Tutorial registration will be done via MyTimetable. We will be opening up at least 50% (and possibly more) of the tutorials 2 weeks before the start of semester. Tutorial registration will close at the end of week 3. Students should keep an eye on Wattle for further information on tutorial sign-up. Once enrolled in a tutorial group, you must attend the same tutorial group each week until the end of the semester.
|Assessment task||Value||Due Date||Return of assessment||Learning Outcomes|
|Research Essay||40 %||08/03/2023||31/03/2023||1,2,3,4|
|Final Examination||60 %||*||29/06/2023||1,2,3,4|
* If the Due Date and Return of Assessment date are blank, see the Assessment Tab for specific Assessment Task details
ANU has educational policies, procedures and guidelines , which are designed to ensure that staff and students are aware of the University’s academic standards, and implement them. Students are expected to have read the Academic Integrity Rule before the commencement of their course. Other key policies and guidelines include:
- Academic Integrity Policy and Procedure
- Student Assessment (Coursework) Policy and Procedure
- Special Assessment Consideration Guideline and General Information
- Student Surveys and Evaluations
- Deferred Examinations
- Student Complaint Resolution Policy and Procedure
- Code of practice for teaching and learning
The ANU is using Turnitin to enhance student citation and referencing techniques, and to assess assignment submissions as a component of the University's approach to managing Academic Integrity. For additional information regarding Turnitin please visit the Academic Skills website. In rare cases where online submission using Turnitin software is not technically possible; or where not using Turnitin software has been justified by the Course Convener and approved by the Associate Dean (Education) on the basis of the teaching model being employed; students shall submit assessment online via ‘Wattle’ outside of Turnitin, or failing that in hard copy, or through a combination of submission methods as approved by the Associate Dean (Education). The submission method is detailed below.
Moderation of Assessment
Marks that are allocated during Semester are to be considered provisional until formalised by the College examiners meeting at the end of each Semester. If appropriate, some moderation of marks might be applied prior to final results being released.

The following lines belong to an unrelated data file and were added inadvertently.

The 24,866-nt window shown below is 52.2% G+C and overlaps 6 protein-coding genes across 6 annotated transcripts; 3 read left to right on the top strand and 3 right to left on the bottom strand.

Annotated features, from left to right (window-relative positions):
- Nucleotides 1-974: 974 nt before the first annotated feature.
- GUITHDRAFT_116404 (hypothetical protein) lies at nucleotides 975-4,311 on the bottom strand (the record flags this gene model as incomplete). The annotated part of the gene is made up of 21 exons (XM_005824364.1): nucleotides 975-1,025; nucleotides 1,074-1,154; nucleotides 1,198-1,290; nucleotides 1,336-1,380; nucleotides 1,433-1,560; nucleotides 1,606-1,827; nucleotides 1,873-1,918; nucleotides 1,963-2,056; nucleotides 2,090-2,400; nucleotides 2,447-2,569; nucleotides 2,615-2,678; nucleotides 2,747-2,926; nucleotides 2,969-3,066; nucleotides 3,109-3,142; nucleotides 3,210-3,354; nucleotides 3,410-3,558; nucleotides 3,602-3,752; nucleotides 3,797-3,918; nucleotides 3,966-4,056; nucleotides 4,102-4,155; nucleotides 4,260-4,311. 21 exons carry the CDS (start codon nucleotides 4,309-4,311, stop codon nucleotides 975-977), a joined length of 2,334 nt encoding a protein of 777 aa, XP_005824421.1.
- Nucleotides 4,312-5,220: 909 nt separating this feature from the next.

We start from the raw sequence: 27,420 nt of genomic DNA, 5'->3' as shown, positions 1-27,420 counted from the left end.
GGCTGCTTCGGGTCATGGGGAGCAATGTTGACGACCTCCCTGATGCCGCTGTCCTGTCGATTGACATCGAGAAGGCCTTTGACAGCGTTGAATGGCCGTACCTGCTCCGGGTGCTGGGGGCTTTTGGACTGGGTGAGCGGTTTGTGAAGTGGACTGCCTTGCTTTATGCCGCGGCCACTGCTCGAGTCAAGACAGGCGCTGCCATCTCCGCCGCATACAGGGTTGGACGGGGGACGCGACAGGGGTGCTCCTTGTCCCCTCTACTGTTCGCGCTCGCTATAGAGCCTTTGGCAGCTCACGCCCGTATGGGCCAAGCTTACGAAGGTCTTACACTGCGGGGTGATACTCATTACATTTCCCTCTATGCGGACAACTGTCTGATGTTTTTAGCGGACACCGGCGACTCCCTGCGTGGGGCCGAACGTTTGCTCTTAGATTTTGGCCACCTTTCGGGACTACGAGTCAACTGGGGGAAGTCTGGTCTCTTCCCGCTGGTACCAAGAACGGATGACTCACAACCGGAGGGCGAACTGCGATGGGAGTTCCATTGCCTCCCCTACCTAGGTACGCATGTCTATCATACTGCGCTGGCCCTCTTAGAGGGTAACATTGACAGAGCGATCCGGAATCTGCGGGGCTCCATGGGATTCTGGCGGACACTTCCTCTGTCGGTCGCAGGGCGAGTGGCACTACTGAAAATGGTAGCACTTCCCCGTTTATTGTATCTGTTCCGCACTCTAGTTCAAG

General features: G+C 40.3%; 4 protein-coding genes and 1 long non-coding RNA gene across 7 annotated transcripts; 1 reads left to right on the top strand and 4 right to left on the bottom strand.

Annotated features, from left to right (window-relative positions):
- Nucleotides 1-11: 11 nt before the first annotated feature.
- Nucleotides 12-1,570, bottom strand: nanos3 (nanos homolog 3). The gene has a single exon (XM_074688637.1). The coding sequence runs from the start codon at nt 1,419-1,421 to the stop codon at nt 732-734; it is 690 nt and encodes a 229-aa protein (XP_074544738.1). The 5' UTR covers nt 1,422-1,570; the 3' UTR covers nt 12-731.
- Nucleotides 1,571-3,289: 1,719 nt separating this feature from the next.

For all courses, the ANU College of Law considers participation in the classes offered to be an important part of the educational experience of the program. Students are expected to attend all classes.
Examinations are held during the University's examination period. Students should consult the exam timetable when it has been finalised.
Assessment Task 1
Learning Outcomes: 1,2,3,4
Details of Task: This task is a guided research essay. Lectures, tutorials and reading materials covered in Weeks 1-2 of the course will be relevant, but students should also conduct their own research in addition to that. A limited number of sources will be provided to students to get them started - essays should refer to and substantially engage with these sources. This is an INDIVIDUAL ASSESSMENT ITEM. Students are not permitted to discuss the assessment (including issue spotting or structure) with any other person.
Nature of Task: Compulsory and non-redeemable. Failure to complete will result in a mark of zero for this task.
Release: 5pm, 21 February 2023
Word Limit: 2000 words. The ANU College of Law's Word Length and Excess Word penalties policy can be found here.
Submission Requirements: Footnotes should be used for the referencing of all sources. All references should be compliant with the current edition of the Australian Guide to Legal Citation. Your submission must be made with a 12-point font, 1.5 line spacing and page numbers on each page. Your submission must be made in a word processing file format (.doc, .docx). PDF files will not be accepted.
Due Date: 5pm, 8 March 2023. Late submissions (without an extension) are permitted, but late penalties will apply.
Estimated Return Date: 31 March 2023
Assessment Criteria: Details will be made available on Wattle.
Assessment Task 2
Learning Outcomes: 1,2,3,4
Details of Task: Students will sit a HIRAC problem question styled exam. All materials covered in Weeks 1-12 are examinable.
Nature of Task: Compulsory and non-redeemable. Failure to complete will result in a mark of zero for this task.
Duration: 2 hours
Due Date: The exam will be held during the end-of-semester exam period. Please consult the ANU examinations timetable when it is released. Because this is a formal examination, late submissions will not be accepted.
Estimated Return Date: Official end-of-semester results release date.
Assessment Criteria: The general criteria to be used is as follows:
- ability to identify the legal issues raised by the question;
- understanding of the relevant law raised by the question;
- quality of analysis and argument (including application of relevant law to the facts);
- quality of composition (including structure and written expression);
- commitment to Academic Integrity.
Academic integrity is a core part of the ANU culture as a community of scholars. The University’s students are an integral part of that community. The academic integrity principle commits all students to engage in academic work in ways that are consistent with, and actively support, academic integrity, and to uphold this commitment by behaving honestly, responsibly and ethically, and with respect and fairness, in scholarly practice.